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About half of children under 5 in Somalia facing malnutrition as aid averts famine – for now

MOGADISHU, 1 March 2023 – About 1.8 million children aged under five are still expected to suffer from acute malnutrition in Somalia this year with the emergency far from over even though the risk of famine has been averted for the time being, Save the Children said on Wednesday.

The United Nations last year warned of a looming famine in Somalia which is facing its worst drought in about four decades after five failed rainy seasons, combined with rising food prices and ongoing conflict, fuelled concerns of a repeat of 2011 when about 260,000 people died.

But new data this week showed the delivery of humanitarian aid and some rain had averted famine in most parts of the country, at least until June.

An anticipated sixth consecutive below-average rainy season from March to June is expected to reduce household income and food supplies further, with at least 6.5 million people –nearly 40% of the population – in need of humanitarian assistance. 

Save the Children said the total number of children facing malnutrition has not changed since last December although the number projected to be severely malnourished had fallen slightly to about 480,000 from 513,500, with children continuing to die. 

 Save the Children is calling for urgent international funding to prevent the further loss of life, warning the risk of famine remains if there is poor rainfall and if humanitarian assistance doesn’t reach the most vulnerable people, including displaced populations, and people living in areas which are hard to reach owing to conflict.  

Save the Children’s Country Director in Somalia, Mohamud Mohamed Hassan, said:

“Somalia has reached a tipping point. The situation remains extremely serious, as the country is expecting a sixth season of below-average rainfall from March to June, and exceptionally high food prices.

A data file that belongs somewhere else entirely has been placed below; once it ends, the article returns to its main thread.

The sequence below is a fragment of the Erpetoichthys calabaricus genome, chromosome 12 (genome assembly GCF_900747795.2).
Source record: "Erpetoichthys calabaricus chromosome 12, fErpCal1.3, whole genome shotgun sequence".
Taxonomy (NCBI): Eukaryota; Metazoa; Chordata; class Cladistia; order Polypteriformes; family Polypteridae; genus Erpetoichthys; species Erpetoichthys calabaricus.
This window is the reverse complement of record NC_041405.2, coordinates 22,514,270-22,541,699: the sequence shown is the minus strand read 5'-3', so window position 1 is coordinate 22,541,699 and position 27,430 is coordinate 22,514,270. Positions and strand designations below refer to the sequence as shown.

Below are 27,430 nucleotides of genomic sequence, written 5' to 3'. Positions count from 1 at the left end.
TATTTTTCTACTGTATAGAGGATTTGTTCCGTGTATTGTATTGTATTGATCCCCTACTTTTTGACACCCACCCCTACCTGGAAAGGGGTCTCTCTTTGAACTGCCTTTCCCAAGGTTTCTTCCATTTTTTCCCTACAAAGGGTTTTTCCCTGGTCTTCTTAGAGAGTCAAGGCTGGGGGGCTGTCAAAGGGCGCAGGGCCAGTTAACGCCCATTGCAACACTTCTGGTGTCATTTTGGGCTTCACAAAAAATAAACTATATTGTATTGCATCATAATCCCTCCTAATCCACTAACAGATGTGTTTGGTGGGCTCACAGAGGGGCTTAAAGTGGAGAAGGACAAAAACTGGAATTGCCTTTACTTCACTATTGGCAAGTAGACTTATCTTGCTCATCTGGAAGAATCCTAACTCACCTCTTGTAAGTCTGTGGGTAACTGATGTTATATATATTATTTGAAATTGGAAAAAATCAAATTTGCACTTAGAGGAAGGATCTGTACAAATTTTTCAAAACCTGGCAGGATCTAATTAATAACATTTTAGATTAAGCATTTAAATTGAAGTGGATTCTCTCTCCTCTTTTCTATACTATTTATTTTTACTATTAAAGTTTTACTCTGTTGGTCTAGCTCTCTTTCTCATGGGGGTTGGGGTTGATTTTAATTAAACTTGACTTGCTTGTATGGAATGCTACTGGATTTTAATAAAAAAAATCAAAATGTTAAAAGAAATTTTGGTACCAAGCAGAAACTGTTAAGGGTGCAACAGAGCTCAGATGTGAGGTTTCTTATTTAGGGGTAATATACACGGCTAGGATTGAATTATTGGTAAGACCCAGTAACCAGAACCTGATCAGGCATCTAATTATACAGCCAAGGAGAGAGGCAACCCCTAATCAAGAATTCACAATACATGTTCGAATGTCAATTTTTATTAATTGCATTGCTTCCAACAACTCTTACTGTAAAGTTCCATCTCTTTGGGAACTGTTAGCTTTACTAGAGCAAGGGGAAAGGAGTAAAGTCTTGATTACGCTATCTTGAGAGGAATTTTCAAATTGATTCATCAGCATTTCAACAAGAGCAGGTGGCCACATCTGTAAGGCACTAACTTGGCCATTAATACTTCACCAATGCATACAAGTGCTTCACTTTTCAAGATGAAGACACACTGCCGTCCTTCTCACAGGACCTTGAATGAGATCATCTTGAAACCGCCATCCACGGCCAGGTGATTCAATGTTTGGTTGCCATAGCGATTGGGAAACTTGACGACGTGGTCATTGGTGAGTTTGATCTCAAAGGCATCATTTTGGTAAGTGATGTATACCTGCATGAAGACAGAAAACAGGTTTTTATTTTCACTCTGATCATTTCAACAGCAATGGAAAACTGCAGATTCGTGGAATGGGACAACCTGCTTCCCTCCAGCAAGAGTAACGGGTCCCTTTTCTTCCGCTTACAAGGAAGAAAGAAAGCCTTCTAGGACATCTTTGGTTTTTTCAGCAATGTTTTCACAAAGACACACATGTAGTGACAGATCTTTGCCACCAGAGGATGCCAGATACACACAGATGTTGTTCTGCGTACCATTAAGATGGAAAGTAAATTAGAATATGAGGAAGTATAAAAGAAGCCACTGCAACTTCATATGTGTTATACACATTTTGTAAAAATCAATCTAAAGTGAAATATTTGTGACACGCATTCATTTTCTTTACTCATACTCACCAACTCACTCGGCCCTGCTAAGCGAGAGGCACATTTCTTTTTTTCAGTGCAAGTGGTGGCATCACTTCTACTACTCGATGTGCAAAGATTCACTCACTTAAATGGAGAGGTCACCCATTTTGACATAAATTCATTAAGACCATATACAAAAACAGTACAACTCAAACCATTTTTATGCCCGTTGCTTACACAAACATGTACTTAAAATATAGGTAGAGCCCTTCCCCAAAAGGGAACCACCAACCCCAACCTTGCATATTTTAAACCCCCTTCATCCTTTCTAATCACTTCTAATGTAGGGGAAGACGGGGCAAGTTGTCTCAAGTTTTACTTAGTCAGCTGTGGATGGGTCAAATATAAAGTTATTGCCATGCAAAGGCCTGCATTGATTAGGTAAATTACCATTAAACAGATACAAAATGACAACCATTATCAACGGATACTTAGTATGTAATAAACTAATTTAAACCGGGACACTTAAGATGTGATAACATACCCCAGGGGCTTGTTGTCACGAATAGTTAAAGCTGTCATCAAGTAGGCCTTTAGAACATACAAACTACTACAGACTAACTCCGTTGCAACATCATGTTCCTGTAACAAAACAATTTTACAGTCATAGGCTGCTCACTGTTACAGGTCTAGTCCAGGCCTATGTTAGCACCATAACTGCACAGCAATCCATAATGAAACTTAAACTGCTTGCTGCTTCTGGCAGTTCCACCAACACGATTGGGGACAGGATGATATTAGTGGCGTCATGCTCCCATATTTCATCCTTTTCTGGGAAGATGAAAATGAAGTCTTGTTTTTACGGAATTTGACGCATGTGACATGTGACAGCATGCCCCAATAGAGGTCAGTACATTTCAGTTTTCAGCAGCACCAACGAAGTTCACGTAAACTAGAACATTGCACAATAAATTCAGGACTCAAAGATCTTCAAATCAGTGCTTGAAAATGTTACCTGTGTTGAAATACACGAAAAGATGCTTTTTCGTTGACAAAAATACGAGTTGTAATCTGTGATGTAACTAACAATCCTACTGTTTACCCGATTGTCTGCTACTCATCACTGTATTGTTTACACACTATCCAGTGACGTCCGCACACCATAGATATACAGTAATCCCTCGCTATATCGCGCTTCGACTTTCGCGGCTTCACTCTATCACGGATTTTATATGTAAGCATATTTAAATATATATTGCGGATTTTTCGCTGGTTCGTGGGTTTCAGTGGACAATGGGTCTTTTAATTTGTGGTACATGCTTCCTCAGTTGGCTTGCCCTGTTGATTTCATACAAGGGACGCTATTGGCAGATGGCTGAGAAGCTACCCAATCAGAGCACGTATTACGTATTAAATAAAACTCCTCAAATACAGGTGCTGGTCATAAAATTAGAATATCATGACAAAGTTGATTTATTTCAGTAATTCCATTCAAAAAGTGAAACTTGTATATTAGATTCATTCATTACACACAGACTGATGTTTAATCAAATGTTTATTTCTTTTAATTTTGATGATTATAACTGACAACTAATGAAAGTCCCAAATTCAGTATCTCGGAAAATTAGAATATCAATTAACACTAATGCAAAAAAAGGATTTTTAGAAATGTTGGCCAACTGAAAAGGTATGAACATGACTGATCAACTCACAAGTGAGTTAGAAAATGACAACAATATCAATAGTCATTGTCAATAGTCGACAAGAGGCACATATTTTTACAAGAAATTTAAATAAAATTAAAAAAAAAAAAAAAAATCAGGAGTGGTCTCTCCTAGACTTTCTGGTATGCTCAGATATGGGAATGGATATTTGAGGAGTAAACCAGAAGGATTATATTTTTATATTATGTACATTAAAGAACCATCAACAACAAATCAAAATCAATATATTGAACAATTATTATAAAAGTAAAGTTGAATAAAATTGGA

“While humanitarian efforts have so far averted a possible famine, the number of hungry and malnourished children across the country remains alarmingly high. A global response is stillneeded to address immediate humanitarian needs and implement lasting solutions to hunger.

“We are concerned that the increase in children experiencing acute malnutrition coincides with a reduction in humanitarian funding for Somalia and we’re warning of deadly consequences if funds are withdrawn.”

Save the Children is calling on the UK Government to invest an additional £70 million to help treat one million severely malnourished children across the region, as well as taking the lead and working with world leaders to tackle the root causes of this crisis.

A formal famine declaration is based on technical decisions around three thresholds – that at least 20% of the population is affected, with about one in three children  acutely malnourished and two people in every 10,000 are dying daily - as well as requiring political agreement. 

Save the Children teams are working around the clock to help children and their families survive and cope with the extreme effects of the drought and food crisis. We are providing emergency water supplies, treating malnourished children, supporting education systems so that children do not miss vital learning while displaced by drought, running health facilities, and providing cash and livelihood support to the most vulnerable.

Save the Children has been working in Somalia and Somaliland since 1951 and has programmes throughout the country which support children’s healthcare, education and food needs.  In 2022, Save the Children provided humanitarian aid to about 4.3 million people - including about 2.5 million children.


For more information, please contact:

media@savethechildren.org.uk / +44(0)7831 650409